20. Loren Mosley says:

    People may think I am crazy, but Charlie Sheen movie ‘The Arrival’ was a great sci-fi film.

    • Brent McKnight says:

      I got your back on “The Arrival,” that shit is gold. Also written and directed by the guy who did the Riddick movies.

    • Rich Flores says:

      Absolutely. I had the arrival on VHS when I was a teenager and used to watch it all the time!!!

  21. Margaret Ann Larcomb says:

    I am in complete agreement with regard to The Matrix.

  22. Mike says:

    What about Dune!?

  23. Kerra4 says:

    I am with you on The Watchmen and Matrix. Those two films, in the theater took me away from my every day and immersed me into their worlds. Even when I watch them today I still am gripped by the mix of art and science. Plus… Day the Earth Stood Still, the first scifi film I watched at 4 yrs old. Hooked me forever in the science and film world.

  24. Steve says:

    my favorite sci-fi is, Cosmos.

  25. Jeffrey Jones says:

    I don’t think many people give completely honest answers to questions like these, but Neil has repeatedly mentioned some of these on his podcast. Lists always include obligatory movies my generation has seen as children and the classics that don’t really stand up. I think there are many newer mind-bending and slickly-written stories like Source Code and The Host. These aren’t my favorite movies, but they are just different and provoke discussion. I’d like to hear his opinion on them.

  26. sounder says:


  27. Don Paul says:

    I guess “Plan 9 From Outer Space” didn’t make the cut. 🙂 Seriously, I agree with another poster who feels “Forbidden Planet” should have been included. Except for an unacceptably dumb cook (Earl Holliman), that was a highly imaginative story with spectacular special effects.

  28. Sputnick says:

    All great films. Own them all. Like them for all their different view on humanity and alien contact. Really thought provoking films.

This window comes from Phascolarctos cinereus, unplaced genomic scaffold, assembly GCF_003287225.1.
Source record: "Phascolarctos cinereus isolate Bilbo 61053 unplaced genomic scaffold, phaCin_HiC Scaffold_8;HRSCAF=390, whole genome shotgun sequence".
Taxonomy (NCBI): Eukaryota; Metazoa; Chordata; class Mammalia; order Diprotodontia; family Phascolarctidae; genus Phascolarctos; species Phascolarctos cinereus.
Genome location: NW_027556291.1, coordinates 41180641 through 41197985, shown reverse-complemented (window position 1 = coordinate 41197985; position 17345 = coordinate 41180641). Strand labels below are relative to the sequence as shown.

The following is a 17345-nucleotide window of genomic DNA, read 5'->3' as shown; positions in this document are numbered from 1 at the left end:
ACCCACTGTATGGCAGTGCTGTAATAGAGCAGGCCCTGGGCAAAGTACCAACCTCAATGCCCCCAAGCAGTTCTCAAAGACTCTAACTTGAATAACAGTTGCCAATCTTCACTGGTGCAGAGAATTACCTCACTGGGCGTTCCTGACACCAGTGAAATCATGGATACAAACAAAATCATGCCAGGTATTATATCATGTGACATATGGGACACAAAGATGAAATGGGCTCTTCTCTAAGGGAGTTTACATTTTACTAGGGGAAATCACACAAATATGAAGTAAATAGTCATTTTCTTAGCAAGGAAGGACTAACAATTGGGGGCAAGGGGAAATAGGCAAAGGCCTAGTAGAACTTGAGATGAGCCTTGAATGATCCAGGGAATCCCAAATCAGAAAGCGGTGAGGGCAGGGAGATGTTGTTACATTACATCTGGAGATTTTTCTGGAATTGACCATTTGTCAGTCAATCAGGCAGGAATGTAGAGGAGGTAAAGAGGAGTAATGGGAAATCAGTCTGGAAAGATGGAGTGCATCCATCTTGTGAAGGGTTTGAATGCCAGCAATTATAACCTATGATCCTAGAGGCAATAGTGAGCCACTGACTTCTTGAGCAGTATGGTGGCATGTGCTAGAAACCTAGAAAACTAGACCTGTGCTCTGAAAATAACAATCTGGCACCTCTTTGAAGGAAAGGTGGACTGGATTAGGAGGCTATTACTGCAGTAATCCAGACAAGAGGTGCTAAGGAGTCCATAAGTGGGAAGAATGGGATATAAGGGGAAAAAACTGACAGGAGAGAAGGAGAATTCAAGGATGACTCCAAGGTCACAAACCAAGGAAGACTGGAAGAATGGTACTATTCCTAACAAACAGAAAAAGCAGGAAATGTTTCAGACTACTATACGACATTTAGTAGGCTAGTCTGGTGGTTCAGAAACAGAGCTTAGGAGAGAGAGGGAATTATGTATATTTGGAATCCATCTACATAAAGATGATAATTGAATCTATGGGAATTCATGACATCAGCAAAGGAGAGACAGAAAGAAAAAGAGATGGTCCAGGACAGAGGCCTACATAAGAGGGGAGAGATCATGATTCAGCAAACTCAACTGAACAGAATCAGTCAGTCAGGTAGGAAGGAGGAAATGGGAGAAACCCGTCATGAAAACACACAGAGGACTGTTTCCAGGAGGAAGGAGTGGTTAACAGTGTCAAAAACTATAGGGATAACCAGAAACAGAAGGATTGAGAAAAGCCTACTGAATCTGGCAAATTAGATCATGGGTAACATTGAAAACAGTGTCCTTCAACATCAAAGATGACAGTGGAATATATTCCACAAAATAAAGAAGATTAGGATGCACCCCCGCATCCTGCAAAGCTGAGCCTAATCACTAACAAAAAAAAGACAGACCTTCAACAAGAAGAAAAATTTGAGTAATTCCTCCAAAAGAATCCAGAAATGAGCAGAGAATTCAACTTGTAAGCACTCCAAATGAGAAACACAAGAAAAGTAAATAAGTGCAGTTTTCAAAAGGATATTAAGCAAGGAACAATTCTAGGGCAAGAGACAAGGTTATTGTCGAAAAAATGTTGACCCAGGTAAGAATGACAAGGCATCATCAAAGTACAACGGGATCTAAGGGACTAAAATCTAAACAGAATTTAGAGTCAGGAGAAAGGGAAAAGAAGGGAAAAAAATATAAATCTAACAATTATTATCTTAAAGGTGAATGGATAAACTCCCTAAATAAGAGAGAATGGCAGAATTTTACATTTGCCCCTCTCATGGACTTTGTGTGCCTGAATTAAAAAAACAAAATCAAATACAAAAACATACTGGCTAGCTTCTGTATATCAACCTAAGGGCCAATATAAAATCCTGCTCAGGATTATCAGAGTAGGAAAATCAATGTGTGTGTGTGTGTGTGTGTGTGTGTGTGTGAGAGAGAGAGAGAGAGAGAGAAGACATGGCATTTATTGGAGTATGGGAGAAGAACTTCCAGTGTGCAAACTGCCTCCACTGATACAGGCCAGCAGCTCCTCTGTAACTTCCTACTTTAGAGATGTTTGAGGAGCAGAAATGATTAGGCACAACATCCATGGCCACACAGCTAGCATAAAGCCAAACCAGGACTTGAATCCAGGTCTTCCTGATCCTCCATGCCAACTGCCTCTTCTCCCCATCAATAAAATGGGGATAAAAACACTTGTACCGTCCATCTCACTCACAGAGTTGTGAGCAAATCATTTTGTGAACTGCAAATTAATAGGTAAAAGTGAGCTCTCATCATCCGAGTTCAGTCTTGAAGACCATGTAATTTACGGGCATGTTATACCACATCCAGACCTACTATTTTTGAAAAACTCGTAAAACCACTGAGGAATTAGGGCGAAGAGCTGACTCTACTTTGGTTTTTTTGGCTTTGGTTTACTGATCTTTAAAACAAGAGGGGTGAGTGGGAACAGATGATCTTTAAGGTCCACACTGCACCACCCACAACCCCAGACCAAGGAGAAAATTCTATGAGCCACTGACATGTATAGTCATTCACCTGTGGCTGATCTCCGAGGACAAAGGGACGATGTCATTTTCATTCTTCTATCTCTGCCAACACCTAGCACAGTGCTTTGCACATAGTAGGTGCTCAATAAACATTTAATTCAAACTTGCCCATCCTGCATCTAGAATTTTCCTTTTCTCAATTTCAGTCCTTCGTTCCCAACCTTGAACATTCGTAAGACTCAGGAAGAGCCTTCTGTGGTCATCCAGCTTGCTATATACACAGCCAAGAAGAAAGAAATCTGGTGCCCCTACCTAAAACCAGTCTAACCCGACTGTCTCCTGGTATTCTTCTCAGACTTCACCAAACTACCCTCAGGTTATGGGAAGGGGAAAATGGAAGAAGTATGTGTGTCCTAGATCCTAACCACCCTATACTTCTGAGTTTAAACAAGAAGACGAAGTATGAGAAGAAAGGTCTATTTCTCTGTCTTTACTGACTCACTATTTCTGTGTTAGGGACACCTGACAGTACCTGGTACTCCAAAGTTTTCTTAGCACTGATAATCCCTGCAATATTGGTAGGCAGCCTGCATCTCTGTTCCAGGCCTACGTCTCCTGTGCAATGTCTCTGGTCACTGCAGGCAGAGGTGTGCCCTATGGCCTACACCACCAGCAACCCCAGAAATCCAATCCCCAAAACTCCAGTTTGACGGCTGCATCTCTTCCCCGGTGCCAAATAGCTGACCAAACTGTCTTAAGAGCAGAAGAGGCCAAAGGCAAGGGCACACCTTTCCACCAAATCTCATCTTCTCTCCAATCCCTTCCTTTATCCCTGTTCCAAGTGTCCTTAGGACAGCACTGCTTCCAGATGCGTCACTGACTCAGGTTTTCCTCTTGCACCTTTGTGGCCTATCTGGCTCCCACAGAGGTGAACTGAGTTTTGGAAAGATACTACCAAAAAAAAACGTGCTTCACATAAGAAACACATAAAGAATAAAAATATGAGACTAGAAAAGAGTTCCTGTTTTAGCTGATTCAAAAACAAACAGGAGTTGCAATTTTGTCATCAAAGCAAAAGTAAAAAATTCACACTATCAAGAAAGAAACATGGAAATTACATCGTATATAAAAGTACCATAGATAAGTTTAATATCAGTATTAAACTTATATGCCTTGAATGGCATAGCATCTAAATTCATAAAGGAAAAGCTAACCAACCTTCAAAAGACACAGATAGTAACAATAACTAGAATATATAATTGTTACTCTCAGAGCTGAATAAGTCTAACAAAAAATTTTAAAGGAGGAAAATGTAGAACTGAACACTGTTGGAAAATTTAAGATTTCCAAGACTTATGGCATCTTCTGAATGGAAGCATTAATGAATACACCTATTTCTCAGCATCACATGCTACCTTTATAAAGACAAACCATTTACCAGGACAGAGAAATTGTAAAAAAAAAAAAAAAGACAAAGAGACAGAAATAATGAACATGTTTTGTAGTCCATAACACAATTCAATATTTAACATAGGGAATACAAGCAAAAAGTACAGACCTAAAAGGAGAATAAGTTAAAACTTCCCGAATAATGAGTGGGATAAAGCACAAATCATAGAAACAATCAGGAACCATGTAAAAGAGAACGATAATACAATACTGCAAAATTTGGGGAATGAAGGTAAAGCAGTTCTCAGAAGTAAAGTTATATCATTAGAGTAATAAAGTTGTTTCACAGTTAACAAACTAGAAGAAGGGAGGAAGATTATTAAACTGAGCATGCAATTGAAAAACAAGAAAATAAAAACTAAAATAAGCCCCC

29. M McCoy says:

    Love Neil, and I agree with almost all on this list (preferred Gattaca)

    But, IMHO modern science DOES have a rock star: Professor Brian Cox.

  30. Jonathan says:

    nothing was Star Trek I love it the serious but it was always so religious

  31. Joe_HTH says:

    No Star Wars? For shame Neil. Although many classify Star Wars as fantasy.

  32. Liadan says:

    Very disappointed. First he gets the Vulcan sign wrong, then he gets the Planet of the Apes wrong. It was not baboons who were the soldiers, it was the gorillas. He’s better than that. His movie choices were pretty good though.

  33. deep_crow says:

    He did make his preference for big-budget Hollywood movies known before sharing his list of favorites. Which is good, because I can’t think of any other reason that would cause the Watchmen, Jesus wept, to come out over Blade Runner. He also falls into the target demographic for the soundtrack, which was totally cliche Boomer catnip. (The worst part? I had to watch it several times, because Rorschach was dead-on, undiluted bad ass. 😛 )

  34. Nick Evetts says:

    I thought in the Planet of the Apes the military were Gorillas and the leaders were Orangutans……..

  35. Don Reid says:

    DAY EARTH 1951 begins as one of the most imaginative SciFi films ever–how DID that spaceman turn off all the world’s power for 30 minutes without harming anyone?–and ends with a sobering Cold War warning about the dangers of nuclear war. Not to forget those great noir scenes with Patricia Neal & Gort. Or that unbelievable quote by Hugh Marlowe, “You’ll feel different when you read about me in the morning papers.” I could write pages about this one.

  36. Christopher Calliope says:

    Colossus: The Forbin Project (1970)



    Academy of Science Fiction, Fantasy & Horror Films: Golden Scroll of Merit, Stanley Chase, for theatrical motion picture production; 1979.

    Hugo Awards: Hugo, Best Dramatic Presentation; 1971.

  37. Fernando Maneca says:

    I watched The Matrix tonight … to commemorate the dawn of AI … I think?!?

  38. Jon Zombiehunter Downing says:

    I can’t believe event horizon isn’t there

  39. FF says:

    Well. He picked my favourite ones. Although I’m surprised most of these movies are Sci-Fi rather than hard science.